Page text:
Although it's tough to measure the impact of a college—and even high school—baseball player before drafting them during MLB's annual draft, it is extremely easy to look back at what could have been had a team selected one player rather than another in drafts from years past.
For example, in 1966, the New York Mets could have drafted future Hall of Famer Reggie Jackson, but instead Steve Chilcott, a high school catcher who never appeared in a professional game in his career.
Or what about the 1978 draft, when the Kansas City Royals elected to take first baseman Tim Thompson instead of Cal Ripken Jr. Or 1984, when the Mets passed on Mark McGwire. Or 1985 when the Chicago White Sox decided to take a Kurt Brown instead of Barry Bonds.
This slide show will attempt to point out some of the weaker 2011 first round draft picks that general managers may regret selecting a few years down the road. Who knows, we may even have a Steve Chilcott incident take place.
Rice third baseman Anthony Rendon has been one of college baseball's hottest hitters in recent seasons and was a leading candidate to go No. 1 overall in the 2011 MLB Draft.
But seeing Rendon hit for power has become increasingly scarce this season, as his season was defined by frequent injuries and, when he was on the field, many walks. In fact, Rendon leads all of Division I with 76 walks this season.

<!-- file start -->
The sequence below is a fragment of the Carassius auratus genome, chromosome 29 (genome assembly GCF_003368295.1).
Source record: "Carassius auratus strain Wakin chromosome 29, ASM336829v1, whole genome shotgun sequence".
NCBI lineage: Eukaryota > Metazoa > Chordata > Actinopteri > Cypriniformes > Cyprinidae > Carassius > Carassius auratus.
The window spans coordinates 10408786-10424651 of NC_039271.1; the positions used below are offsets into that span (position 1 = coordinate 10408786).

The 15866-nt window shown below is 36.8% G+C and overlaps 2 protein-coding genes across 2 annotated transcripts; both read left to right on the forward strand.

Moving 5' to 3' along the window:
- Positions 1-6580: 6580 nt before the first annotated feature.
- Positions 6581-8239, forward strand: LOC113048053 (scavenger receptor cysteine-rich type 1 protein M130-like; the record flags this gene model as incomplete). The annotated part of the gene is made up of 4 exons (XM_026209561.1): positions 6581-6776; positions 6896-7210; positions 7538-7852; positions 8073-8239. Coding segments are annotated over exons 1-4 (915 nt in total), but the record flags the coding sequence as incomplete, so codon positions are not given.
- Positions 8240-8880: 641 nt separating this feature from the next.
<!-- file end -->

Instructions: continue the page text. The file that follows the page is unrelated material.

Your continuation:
Rendon's freshman year, 2009, saw him hit 20 home runs and finish batting .388. His next year at Rice was equally, if not more impressive, as he finished with 26 home runs and a .394 batting average. But this season, Rendon has come back down to earth.
Although his batting average is still well-above .300 (.325), his home run count (five) has dropped significantly. He also has only 34 RBI. Part of the reason for Rendon's struggles is his inability to remain healthy. He missed parts of the summer and fall seasons because of a fractured ankle, and then, upon returning, he hurt his shoulder, which cut down his playing time at third base.
Rendon was one of the best collegiate players during his first two years at Rice, hence his high draft stock, but is a bit of a gamble of the part of the Washington Nationals.
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Kentucky right-handed pitcher Alex Meyer has been drafted twice before, including once by the Boston Red Sox coming out of high school, but both times he elected to return to the University of Kentucky.
This season, Meyer finished with a 2.94 ERA and recorded 110 strikeouts and 46 walks in 101 innings. In addition to his high number of strikeouts, Meyer held opponents to a .222 batting average off of him.
But Meyer's first two seasons at Kentucky were not nearly as successful as his 2011. As a freshman, Meyer posted an ERA of 5.73, and as a sophomore 7.06.
He is one of the hardest throwing prospects in this year's draft, as he features a fastball that usually ranges between 93-96 mph. Drafting Meyer, a power arm, may give the Washington Nationals a strong arm coming out of the bullpen—maybe something like a Kyle Farnsworth—but he still has a long way to go before he successfully makes the transition from a thrower to a pitcher.